Walking Tour of Athens, Greece
The site of the birth of Western Civilization and of the elements of Democracy is an incredibly historic look back for the visitor. The looks and sometimes feels like a huge archaeological dig. The crowning glory of all this history is the Acropolis, one of the most important tourist attractions in the world. The fact that it towers above the city center and can be seen from almost everywhere is a constant reminder of its world-wide significance.
This walking tour begins, appropriately enough, at the public entrance to the Acropolis. See it first for its influence and impact will be felt throughout your stay in Athens. Keep in mind that these buildings, although in various stages of ruin and decay, were constructed during the 5th century BC, over 2,500 years ago. It’s amazing that there is so much that remains to be seen.
Be awestruck by the beauty and symmetry of the Parthenon; wonder about the unusual design of the Erechtheion; try to imagine how the Propylea, the grand entrance to the complex, looked in the time of Pericles. Also check out the remarkably well-preserved Odeon of Herodes Atticus, still used today for special events, and the Theater of Dionyus, where so many Greek plays were performed.
Because of its location, high above the city, the Acropolis provides fantastic views of the Ancient Agora, the Roman Agora, Areopagus Hill, and Mount Lycabettus, to the northeast.
Exit by way of the Theater of Dionysus, in the southeastern corner of the complex, see the Chapel of St George along the way and emerge on Dionysiou Areopagitou, across from the New Acropolis Museum, which should now be open. Be sure to stop at the museum to see the originals of some of the relics from the site, removed to preserve them.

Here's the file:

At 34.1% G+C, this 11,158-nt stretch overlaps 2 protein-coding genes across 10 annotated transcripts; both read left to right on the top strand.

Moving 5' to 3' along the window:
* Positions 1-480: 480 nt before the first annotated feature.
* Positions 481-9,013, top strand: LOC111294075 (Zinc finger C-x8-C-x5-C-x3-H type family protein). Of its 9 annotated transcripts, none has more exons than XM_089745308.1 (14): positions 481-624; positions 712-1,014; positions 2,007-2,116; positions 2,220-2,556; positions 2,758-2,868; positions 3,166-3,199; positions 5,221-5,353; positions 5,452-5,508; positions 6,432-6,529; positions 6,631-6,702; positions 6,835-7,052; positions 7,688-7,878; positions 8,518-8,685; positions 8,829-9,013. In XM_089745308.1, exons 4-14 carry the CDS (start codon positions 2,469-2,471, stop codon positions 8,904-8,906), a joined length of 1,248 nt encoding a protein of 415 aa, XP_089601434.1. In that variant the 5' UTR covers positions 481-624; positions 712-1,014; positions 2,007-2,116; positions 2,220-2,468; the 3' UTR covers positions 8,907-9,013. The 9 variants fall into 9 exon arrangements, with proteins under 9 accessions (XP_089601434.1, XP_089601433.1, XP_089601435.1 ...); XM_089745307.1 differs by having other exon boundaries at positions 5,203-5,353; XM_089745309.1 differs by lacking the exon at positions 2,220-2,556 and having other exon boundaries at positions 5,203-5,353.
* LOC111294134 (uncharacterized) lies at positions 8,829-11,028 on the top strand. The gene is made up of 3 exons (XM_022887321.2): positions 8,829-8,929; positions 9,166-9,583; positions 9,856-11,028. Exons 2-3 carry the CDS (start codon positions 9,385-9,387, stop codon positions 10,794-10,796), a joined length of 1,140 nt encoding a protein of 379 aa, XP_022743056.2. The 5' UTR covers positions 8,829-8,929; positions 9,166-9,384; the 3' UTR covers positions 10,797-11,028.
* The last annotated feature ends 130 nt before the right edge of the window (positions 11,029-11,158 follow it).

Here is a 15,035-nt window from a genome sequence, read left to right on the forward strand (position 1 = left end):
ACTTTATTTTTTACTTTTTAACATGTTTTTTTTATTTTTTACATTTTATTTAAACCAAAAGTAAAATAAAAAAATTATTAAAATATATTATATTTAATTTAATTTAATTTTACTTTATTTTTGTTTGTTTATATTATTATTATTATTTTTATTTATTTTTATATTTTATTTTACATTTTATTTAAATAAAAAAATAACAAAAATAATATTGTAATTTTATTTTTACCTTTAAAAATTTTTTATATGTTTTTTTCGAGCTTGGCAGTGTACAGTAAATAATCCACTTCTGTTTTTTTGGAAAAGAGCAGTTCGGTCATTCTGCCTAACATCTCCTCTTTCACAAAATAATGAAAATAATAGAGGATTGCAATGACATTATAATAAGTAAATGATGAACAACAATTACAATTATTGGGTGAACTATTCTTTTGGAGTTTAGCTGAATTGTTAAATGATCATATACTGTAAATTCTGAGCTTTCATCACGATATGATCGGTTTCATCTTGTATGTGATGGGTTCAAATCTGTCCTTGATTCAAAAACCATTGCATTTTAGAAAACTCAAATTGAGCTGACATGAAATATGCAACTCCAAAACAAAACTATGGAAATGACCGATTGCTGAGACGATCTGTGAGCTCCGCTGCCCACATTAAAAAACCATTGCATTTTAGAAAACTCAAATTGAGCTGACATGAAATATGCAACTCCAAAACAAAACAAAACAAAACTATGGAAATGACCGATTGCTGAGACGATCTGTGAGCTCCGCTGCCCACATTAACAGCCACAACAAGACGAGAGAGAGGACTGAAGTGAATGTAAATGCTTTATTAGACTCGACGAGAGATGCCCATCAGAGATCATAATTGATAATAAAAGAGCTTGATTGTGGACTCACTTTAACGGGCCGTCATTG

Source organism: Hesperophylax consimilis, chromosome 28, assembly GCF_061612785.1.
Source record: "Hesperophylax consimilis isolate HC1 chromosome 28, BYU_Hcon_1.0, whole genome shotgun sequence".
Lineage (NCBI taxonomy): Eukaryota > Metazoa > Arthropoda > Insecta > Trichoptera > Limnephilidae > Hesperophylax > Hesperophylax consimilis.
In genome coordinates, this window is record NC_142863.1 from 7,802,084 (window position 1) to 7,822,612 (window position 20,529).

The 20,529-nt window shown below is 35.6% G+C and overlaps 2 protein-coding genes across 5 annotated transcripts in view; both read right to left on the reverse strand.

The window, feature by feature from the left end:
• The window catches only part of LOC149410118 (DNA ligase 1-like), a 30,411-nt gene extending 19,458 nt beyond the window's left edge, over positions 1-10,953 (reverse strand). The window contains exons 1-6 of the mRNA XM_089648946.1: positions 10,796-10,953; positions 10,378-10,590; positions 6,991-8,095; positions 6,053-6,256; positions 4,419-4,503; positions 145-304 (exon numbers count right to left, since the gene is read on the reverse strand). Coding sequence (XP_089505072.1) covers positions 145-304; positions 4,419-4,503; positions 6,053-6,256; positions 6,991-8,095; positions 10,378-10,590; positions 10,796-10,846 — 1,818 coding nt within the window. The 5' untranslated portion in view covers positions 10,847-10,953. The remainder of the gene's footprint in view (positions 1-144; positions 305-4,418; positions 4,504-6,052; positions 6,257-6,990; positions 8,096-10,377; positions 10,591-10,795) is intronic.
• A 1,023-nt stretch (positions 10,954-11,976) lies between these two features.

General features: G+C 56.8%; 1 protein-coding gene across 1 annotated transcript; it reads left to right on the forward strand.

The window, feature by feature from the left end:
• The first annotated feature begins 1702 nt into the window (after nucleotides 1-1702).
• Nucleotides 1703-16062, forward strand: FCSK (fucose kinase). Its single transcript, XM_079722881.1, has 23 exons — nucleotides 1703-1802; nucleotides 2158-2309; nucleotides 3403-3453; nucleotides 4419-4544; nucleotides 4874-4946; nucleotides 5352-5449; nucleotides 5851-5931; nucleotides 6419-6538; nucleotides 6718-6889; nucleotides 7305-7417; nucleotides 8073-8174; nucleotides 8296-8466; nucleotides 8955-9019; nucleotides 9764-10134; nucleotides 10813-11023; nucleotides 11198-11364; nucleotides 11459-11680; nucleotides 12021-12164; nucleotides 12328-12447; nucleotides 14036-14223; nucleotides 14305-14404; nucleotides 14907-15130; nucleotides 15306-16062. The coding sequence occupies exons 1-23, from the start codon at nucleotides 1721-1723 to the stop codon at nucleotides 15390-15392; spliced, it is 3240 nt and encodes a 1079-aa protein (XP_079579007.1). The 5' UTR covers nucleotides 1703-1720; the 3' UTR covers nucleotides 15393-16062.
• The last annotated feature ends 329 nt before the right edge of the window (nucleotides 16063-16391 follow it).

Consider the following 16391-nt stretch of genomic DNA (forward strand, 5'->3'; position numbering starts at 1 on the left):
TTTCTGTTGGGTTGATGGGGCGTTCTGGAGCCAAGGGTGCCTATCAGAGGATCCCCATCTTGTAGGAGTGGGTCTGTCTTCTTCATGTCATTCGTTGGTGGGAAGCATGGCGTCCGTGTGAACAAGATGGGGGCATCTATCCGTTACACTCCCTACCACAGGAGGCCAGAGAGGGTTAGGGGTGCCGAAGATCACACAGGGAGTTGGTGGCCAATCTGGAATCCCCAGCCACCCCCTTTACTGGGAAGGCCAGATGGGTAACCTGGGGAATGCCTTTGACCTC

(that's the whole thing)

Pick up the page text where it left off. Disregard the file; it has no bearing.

When finished at the museum, exit and turn right, then left on Vyronos which leads to Plaka Square, with its Lysicrates Monument. This square was a popular spot of Lord Byron, the famous English poet.
Continue north on Sezley, then Tripodon, and take a right on Flessa, and left on Nicodemou, then right on Apollonos. Head left at the fork to reach the Mitropolis (Athens’ Cathedral). Just before it on the right is the Panagia Gorgoepikous, a tiny church which dates to the 12th century. Check out the beautiful carvings inside.
After you have visited both churches, go west on Pandroson, then left on Mnisikleous, and right on Kyristou to the Tower of the Winds, an octagonal water clock and weather vane constructed in the 1st century BC.
Continue west from the Tower, through the Roman Agora, to reach the Ancient Agora. Wander through what was once the political center of the city. Be sure to walk along the reconstructed Stoa of Attalos, which looks today as it might have looked in Athens’ heyday.
Exit the Agora the way you came in and turn left on Areos, past Hadrian’s Library and out to Monstiraki Square. Take a right on Ermou which becomes pedestrian-only and leads to Syntagma Square which is the location of Greece’s Parliament Building and its Tomb of the Unknown Soldier. There is a Changing of the Guard Ceremony here at intervals throughout the day.
After watching, take a right on Leof Vas Amalias which passes by the National Gardens, on your left. If time permits, take the first major pathway into the Gardens, pass by the Zeppelou and exit at Irrodu Attikou. Across the street is the Presidential Palace, but turn right and ahead on your left is Panathenaic Stadium (Kallimarmara), built of white marble for the inaugural, modern Olympic Games in 1896 and was used again in 2004 when the games were held again in Athens.
Go left when leaving the stadium on Leof Vas Konstantinou, then right onto Leof Vas Olgas. In the open area to your left is the Temple of Olympian Zeus, the largest temple ever constructed in Greece (only a few of its original columns still remain). Turn left on Amalias and check out Hadrian’s Arch, erected in 131 AD.
Take a right onto Dionysiou Areopagitou to return to the starting point of the walk.